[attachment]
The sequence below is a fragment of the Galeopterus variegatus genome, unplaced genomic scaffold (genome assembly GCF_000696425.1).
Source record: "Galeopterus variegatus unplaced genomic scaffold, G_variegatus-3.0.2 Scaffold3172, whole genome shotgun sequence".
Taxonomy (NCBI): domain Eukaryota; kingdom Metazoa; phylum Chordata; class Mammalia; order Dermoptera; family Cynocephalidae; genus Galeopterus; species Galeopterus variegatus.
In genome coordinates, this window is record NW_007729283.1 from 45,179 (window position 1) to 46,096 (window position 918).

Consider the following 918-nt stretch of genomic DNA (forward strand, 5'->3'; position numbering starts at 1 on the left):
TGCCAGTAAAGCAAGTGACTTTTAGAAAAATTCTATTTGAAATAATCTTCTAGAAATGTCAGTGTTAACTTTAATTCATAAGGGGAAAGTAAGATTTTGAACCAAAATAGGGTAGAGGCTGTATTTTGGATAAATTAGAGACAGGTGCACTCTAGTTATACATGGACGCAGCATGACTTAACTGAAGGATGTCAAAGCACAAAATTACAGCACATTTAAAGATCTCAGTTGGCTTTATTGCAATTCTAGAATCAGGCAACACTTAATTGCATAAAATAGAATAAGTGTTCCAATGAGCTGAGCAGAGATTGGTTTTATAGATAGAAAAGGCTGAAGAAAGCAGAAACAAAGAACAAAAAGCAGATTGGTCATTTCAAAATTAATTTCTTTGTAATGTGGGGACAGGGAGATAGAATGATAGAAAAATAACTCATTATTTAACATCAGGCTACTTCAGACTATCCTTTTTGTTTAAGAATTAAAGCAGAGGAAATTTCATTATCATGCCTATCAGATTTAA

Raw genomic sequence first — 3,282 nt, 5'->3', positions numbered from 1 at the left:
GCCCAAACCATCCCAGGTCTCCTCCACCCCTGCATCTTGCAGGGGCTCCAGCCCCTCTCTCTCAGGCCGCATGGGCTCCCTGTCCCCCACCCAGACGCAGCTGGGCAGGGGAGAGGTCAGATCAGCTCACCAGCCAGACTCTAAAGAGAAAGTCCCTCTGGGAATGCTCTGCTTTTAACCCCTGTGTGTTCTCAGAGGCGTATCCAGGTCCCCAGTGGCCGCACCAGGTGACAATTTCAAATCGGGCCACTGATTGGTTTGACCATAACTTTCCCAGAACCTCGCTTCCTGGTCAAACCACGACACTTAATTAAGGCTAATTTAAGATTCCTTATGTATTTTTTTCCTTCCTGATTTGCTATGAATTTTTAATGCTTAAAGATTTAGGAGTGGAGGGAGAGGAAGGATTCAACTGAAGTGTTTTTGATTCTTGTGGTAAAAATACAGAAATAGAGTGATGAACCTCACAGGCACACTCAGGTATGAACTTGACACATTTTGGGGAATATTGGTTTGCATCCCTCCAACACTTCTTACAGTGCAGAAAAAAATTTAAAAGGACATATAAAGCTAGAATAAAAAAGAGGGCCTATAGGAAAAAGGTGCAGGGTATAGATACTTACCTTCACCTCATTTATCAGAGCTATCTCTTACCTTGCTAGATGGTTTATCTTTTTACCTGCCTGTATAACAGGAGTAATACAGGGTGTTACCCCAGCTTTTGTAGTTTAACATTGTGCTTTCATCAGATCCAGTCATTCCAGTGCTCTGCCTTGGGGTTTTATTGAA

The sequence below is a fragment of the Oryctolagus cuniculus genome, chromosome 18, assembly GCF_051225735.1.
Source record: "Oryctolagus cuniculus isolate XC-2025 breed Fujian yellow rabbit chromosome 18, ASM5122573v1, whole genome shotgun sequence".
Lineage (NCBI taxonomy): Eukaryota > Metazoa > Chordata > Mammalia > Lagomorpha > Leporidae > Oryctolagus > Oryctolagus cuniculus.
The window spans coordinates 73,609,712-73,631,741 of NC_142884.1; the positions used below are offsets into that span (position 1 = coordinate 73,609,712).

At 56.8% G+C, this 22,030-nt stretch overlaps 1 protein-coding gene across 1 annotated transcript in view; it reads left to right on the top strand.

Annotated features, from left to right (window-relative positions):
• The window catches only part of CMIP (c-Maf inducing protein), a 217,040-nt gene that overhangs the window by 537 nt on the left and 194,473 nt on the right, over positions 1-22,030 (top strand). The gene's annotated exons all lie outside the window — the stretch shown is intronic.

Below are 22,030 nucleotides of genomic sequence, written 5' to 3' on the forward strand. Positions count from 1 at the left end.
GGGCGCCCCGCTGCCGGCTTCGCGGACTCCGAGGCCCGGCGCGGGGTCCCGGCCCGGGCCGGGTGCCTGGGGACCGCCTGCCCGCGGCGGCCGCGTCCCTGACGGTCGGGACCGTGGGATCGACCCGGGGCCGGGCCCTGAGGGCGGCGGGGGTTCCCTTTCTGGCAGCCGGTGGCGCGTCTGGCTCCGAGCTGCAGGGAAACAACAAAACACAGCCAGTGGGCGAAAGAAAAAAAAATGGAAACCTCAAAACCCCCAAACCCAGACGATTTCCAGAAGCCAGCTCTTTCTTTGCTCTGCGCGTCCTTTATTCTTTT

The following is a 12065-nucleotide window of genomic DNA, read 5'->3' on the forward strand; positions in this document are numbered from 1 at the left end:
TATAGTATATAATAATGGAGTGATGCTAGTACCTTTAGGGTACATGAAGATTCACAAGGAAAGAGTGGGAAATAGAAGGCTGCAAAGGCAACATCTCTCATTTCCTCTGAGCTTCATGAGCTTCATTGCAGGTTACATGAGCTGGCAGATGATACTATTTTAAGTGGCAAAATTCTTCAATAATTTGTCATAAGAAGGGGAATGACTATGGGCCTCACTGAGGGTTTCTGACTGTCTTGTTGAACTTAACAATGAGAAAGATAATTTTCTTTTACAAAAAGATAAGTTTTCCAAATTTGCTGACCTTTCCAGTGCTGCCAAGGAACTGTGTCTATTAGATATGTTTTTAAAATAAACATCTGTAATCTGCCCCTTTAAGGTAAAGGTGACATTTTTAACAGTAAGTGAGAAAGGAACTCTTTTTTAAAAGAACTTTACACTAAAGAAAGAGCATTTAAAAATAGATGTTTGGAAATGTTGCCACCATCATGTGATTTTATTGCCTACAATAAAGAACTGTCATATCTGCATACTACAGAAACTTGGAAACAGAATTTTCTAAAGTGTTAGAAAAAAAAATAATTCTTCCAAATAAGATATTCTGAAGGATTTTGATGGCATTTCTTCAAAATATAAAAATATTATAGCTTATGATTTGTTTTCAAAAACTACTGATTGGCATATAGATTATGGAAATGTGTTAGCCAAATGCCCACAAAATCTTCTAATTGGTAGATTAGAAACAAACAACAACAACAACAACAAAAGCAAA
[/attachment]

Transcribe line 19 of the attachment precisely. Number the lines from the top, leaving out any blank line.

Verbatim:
TATAGTATATAATAATGGAGTGATGCTAGTACCTTTAGGGTACATGAAGATTCACAAGGAAAGAGTGGGAAATAGAAGGCTGCAAAGGCAACATCTCTCATTTCCTCTGAGCTTCATGAGCTTCATTGCAGGTTACATGAGCTGGCAGATGATACTATTTTAAGTGGCAAAATTCTTCAATAATTTGTCATAAGAAGGGGAATGACTATGGGCCTCACTGAGGGTTTCTGACTGTCTTGTTGAACTTAACAATGAGAAAGATAATTTTCTTTTACAAAAAGATAAGTTTTCCAAATTTGCTGACCTTTCCAGTGCTGCCAAGGAACTGTGTCTATTAGATATGTTTTTAAAATAAACATCTGTAATCTGCCCCTTTAAGGTAAAGGTGACATTTTTAACAGTAAGTGAGAAAGGAACTCTTTTTTAAAAGAACTTTACACTAAAGAAAGAGCATTTAAAAATAGATGTTTGGAAATGTTGCCACCATCATGTGATTTTATTGCCTACAATAAAGAACTGTCATATCTGCATACTACAGAAACTTGGAAACAGAATTTTCTAAAGTGTTAGAAAAAAAAATAATTCTTCCAAATAAGATATTCTGAAGGATTTTGATGGCATTTCTTCAAAATATAAAAATATTATAGCTTATGATTTGTTTTCAAAAACTACTGATTGGCATATAGATTATGGAAATGTGTTAGCCAAATGCCCACAAAATCTTCTAATTGGTAGATTAGAAACAAACAACAACAACAACAACAAAAGCAAA